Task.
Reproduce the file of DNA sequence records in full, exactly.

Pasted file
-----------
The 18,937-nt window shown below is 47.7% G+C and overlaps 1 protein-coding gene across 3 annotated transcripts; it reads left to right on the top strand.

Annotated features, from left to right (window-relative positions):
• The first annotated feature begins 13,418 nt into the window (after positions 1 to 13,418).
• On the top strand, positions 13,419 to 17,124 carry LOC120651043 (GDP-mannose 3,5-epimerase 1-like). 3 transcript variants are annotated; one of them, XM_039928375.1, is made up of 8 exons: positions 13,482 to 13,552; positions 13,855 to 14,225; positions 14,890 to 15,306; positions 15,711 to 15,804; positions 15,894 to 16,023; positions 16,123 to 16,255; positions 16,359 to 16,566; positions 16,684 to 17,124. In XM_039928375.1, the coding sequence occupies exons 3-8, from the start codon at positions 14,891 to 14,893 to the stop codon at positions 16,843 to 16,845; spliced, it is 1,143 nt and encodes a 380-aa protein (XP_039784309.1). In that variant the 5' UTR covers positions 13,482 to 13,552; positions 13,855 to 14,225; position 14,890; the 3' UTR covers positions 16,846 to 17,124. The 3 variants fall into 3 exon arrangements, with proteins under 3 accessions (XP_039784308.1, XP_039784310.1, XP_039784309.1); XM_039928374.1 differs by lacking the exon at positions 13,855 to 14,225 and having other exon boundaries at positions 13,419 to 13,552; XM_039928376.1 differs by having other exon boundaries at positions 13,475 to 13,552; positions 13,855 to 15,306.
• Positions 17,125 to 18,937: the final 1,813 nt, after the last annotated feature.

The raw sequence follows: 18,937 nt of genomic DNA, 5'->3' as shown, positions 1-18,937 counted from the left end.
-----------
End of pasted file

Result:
The 18,937-nt window shown below is 47.7% G+C and overlaps 1 protein-coding gene across 3 annotated transcripts; it reads left to right on the top strand.

Annotated features, from left to right (window-relative positions):
• The first annotated feature begins 13,418 nt into the window (after positions 1 to 13,418).
• On the top strand, positions 13,419 to 17,124 carry LOC120651043 (GDP-mannose 3,5-epimerase 1-like). 3 transcript variants are annotated; one of them, XM_039928375.1, is made up of 8 exons: positions 13,482 to 13,552; positions 13,855 to 14,225; positions 14,890 to 15,306; positions 15,711 to 15,804; positions 15,894 to 16,023; positions 16,123 to 16,255; positions 16,359 to 16,566; positions 16,684 to 17,124. In XM_039928375.1, the coding sequence occupies exons 3-8, from the start codon at positions 14,891 to 14,893 to the stop codon at positions 16,843 to 16,845; spliced, it is 1,143 nt and encodes a 380-aa protein (XP_039784309.1). In that variant the 5' UTR covers positions 13,482 to 13,552; positions 13,855 to 14,225; position 14,890; the 3' UTR covers positions 16,846 to 17,124. The 3 variants fall into 3 exon arrangements, with proteins under 3 accessions (XP_039784308.1, XP_039784310.1, XP_039784309.1); XM_039928374.1 differs by lacking the exon at positions 13,855 to 14,225 and having other exon boundaries at positions 13,419 to 13,552; XM_039928376.1 differs by having other exon boundaries at positions 13,475 to 13,552; positions 13,855 to 15,306.
• Positions 17,125 to 18,937: the final 1,813 nt, after the last annotated feature.

The raw sequence follows: 18,937 nt of genomic DNA, 5'->3' as shown, positions 1-18,937 counted from the left end.